usable
Also usability, reusable


website


Wi-Fi
Brand name of the Wi-Fi Alliance.


Preferences

abbreviation
Omit periods from abbreviations except for people's names, which do not have spaces between initials.
eg, USA, Mr, etc, but W.A. Mozart.


acknowledgement
Preferred to acknowledgment


adviser
Preferred to advisor.


ageing
Preferred to aging.


agenda
Use only for the list of items in a meeting.


alternate
Alternate means every other.
eg, David and I will put forward alternate ideas means that David and I will take it in turns to put forward an idea each.
David and I will put forward alternative ideas means that David and I will put forward different ideas.


alternative
Alternatives are two options.
eg, David and I will put forward alternative ideas, but Anna, David and I will put forward a choice of ideas.
This is especially useful in consulting, as there may be several options or choices for doing something, but there is often the alternative of doing something else.


apt to
Use tends to or change the sentence to use often instead. Apt to is weak.
eg, He tends to procrastinate or He often procrastinates.


black, in the
Use in profit instead.


chairman
Preferable to chairperson.
A chair is a seat, not a person.


colour
The Consulting Journal uses the British word colour for general use.
Most coding languages use the American word color. This makes it easy to distinguish between the two.
eg, The background-color on the site is a colour chosen by the viewer.


connection
Not connexion.


consultancy
Use consultancy only for the process or practice of consulting, not for an individual consulting firm or company.
eg, We are an experienced consulting company, although We are experienced consultants would be better, as consulting is performed by individuals rather than organizations.


contractions
The following should be avoided, except when their use has a particular purpose: isn't, won't, aren't, don't, etc.
There is a familiarity about these words that may have a negative effect in a consultant's report.
There are occasions when using these terms in the Consulting Journal does help to emphasize a point.


cv
For curriculum vitae.
Used in preference to résumé.


date
Dates are shown in one of the following formats.
22 August 2003 for normal text.
22-Aug-2003 for date-stamps.
Dates using only numbers should be avoided.

Years are based on the Christian numbering system by default.
eg, 2003.

Years can be shown with a prefix to show alternative systems.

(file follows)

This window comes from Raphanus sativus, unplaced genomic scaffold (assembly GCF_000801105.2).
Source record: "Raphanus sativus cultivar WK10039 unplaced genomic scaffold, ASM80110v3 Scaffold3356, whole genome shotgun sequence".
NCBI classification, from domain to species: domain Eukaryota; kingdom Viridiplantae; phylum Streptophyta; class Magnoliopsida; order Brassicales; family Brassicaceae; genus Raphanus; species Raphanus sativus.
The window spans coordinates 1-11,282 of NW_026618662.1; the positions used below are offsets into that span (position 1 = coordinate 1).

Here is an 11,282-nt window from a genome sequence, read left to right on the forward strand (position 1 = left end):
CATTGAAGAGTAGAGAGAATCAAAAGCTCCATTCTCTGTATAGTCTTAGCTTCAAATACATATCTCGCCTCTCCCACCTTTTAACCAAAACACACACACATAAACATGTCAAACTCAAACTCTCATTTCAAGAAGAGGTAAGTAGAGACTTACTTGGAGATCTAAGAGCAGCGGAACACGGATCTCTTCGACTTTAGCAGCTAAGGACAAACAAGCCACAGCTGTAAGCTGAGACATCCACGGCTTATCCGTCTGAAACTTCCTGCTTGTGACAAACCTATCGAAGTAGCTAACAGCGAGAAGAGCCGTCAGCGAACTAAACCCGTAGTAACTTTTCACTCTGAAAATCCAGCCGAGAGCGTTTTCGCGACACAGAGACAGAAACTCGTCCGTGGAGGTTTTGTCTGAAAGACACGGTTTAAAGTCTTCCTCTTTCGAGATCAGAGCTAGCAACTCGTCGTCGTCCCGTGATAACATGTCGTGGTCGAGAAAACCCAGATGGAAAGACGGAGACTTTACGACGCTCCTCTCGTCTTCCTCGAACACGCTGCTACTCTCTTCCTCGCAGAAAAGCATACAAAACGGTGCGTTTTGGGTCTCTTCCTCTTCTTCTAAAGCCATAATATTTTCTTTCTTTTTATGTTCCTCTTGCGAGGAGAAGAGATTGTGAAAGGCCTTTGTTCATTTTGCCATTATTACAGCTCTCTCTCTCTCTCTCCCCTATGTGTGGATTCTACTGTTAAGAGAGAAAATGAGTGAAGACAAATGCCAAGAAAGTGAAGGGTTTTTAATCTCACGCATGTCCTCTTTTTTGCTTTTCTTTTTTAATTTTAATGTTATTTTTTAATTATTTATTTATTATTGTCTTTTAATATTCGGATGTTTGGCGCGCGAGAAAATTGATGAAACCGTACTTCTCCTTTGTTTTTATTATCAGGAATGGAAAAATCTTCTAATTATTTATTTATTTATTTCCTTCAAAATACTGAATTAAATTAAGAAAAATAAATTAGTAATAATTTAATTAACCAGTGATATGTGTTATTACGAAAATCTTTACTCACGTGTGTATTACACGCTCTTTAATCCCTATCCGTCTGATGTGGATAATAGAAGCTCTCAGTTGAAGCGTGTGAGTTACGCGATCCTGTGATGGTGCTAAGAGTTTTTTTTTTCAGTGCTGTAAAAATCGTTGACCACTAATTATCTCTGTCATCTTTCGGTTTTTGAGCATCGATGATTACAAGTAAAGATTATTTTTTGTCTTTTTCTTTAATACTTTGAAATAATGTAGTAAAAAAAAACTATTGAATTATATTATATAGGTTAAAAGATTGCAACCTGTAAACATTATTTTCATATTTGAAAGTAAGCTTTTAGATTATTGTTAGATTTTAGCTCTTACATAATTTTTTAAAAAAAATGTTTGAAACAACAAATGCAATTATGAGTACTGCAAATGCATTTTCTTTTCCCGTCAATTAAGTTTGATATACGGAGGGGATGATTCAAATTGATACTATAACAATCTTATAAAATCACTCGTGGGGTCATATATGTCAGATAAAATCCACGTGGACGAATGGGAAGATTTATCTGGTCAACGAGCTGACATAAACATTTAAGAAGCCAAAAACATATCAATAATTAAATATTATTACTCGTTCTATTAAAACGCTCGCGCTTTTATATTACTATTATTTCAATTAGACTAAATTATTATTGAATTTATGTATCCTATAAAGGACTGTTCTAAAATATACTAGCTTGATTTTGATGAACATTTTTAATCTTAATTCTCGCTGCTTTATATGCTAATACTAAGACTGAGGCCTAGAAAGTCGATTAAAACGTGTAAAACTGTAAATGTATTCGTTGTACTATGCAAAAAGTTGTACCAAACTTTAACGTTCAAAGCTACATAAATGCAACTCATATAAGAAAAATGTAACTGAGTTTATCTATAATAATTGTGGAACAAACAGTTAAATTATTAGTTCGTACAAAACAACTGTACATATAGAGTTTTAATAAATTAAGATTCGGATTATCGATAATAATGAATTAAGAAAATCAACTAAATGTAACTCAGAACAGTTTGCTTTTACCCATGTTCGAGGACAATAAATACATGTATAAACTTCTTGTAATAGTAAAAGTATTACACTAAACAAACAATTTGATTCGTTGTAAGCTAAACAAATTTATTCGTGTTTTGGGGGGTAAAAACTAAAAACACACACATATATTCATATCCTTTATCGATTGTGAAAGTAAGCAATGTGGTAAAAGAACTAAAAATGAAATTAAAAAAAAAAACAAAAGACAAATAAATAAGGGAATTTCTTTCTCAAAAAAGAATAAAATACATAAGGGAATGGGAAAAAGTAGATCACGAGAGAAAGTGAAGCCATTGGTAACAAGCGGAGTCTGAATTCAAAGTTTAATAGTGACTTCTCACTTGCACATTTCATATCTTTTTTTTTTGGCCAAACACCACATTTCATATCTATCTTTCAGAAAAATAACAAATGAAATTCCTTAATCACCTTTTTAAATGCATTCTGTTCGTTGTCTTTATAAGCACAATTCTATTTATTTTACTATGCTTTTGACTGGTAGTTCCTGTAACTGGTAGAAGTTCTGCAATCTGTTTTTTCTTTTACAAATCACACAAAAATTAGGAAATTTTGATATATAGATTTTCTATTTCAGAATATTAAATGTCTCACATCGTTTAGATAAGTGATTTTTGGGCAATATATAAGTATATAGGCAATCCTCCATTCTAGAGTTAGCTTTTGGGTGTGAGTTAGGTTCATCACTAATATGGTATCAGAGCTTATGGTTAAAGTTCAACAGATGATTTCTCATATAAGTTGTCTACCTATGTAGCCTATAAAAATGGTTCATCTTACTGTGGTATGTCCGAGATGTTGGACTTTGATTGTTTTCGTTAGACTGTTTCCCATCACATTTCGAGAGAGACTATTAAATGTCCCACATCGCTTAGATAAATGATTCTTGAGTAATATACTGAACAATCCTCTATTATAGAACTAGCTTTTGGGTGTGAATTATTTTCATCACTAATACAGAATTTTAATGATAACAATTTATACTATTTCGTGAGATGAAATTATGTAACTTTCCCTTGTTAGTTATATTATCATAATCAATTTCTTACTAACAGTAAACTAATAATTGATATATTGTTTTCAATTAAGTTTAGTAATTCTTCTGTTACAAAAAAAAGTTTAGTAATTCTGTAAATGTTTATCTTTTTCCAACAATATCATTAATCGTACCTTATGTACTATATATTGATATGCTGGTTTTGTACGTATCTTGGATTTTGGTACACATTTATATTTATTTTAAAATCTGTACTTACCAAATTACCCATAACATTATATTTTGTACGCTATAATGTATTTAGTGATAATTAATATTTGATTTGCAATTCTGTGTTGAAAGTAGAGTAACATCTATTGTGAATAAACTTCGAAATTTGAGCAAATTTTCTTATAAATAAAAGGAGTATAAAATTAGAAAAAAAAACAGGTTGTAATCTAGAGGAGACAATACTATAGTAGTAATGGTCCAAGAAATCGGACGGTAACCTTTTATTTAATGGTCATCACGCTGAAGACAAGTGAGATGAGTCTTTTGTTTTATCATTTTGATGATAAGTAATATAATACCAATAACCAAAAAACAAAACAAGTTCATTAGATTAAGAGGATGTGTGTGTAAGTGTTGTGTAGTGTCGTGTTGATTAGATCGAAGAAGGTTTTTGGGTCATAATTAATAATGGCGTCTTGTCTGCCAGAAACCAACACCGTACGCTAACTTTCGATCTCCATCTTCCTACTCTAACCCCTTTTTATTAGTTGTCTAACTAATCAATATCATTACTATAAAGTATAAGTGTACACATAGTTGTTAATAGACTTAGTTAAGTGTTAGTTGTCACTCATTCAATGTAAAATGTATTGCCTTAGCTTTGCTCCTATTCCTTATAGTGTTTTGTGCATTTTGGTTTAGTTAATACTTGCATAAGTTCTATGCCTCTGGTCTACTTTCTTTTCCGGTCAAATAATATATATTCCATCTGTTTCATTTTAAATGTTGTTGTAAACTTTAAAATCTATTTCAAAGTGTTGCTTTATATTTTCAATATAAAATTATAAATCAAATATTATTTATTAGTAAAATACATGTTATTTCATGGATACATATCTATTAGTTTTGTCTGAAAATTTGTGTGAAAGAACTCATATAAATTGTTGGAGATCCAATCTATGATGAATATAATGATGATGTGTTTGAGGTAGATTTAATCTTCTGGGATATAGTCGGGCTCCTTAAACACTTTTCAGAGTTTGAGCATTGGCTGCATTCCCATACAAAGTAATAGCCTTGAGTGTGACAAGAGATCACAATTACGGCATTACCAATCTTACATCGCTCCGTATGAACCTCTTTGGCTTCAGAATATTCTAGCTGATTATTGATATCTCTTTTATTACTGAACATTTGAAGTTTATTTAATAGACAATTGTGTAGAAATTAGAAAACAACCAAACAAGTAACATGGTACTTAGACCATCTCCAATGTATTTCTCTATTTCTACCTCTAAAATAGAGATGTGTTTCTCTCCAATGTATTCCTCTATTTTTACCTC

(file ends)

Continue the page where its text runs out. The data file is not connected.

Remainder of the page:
eg, AD2003, AH1424.
For a year in an alternative system, it is usual to provide the equivalent Christian year in parenthesis. If there are two equivalent Christian years; only one should be given.
eg, AH1424 (AD2003).


dispatch
Not despatch. But send is usually better.


ERP
Strictly, ERP stands for enterprise resource planning.
Enterprise-wide system is better.
Enterprise system may be used.


impact
Use the noun effect or the verb affect where appropriate. Impact conveys the sense of a collision.
eg, The new competitor may have an impact on our market share describes a rapid, powerful effect, and The new competitor may have an effect on our market share describes a longer, less powerful effect.


inquiry
Not enquiry.


-ize
The Consulting Journal uses -ize for verbs associated with nouns ending with -ation, -ism or -ition.
eg, organization, organize; criticism, criticize; recognition, recognize.

It uses -ise for verbs ending with -cise and based on Latin words for cut.
eg, excise.

It uses -ise for verbs ending with -vise and based on Latin or French words for see.
eg, supervise.

It uses -ise for verbs based upon nouns that are only spelt with ise themselves..
eg, advertise from advertisement.

The habit of using -ise in all circumstances is based upon laziness and ignorance of the rules and roots of English.


judgment


last
Use latest or final as appropriate.
eg, The latest issue of the Consulting Journal contains the final article in the series.


likable
This seems more consistent. Likeable is preferred for some house styles, including OUP.


lists
Use numbered lists for a set of sequential actions:
  1. Do this first.
  2. Do this second.

Bulleted lists should be punctuated as if they were complete sentences, with:
  • a semi-colon for each item; and
  • a full-stop at the end.


man-hours, person-hours
Man-hours is sometimes replaced by person-hours. Work-hours is better.
eg, The tasks need 40 work-hours, and 2 people should complete them in 20 elapsed hours.


meet
Not meet with.


MoU
But memorandum of understanding, in lower case.


notebook
Preferably not hyphenated.
Notebook should describe a paper notebook. Computers are laptops.


online
Not hyphenated.


paradigm
Use only to mean pattern.


place names
Use lower case for river, sea, ocean, city, etc if this word can be omitted from the place name. If there is another place with the same name, then the word cannot be omitted.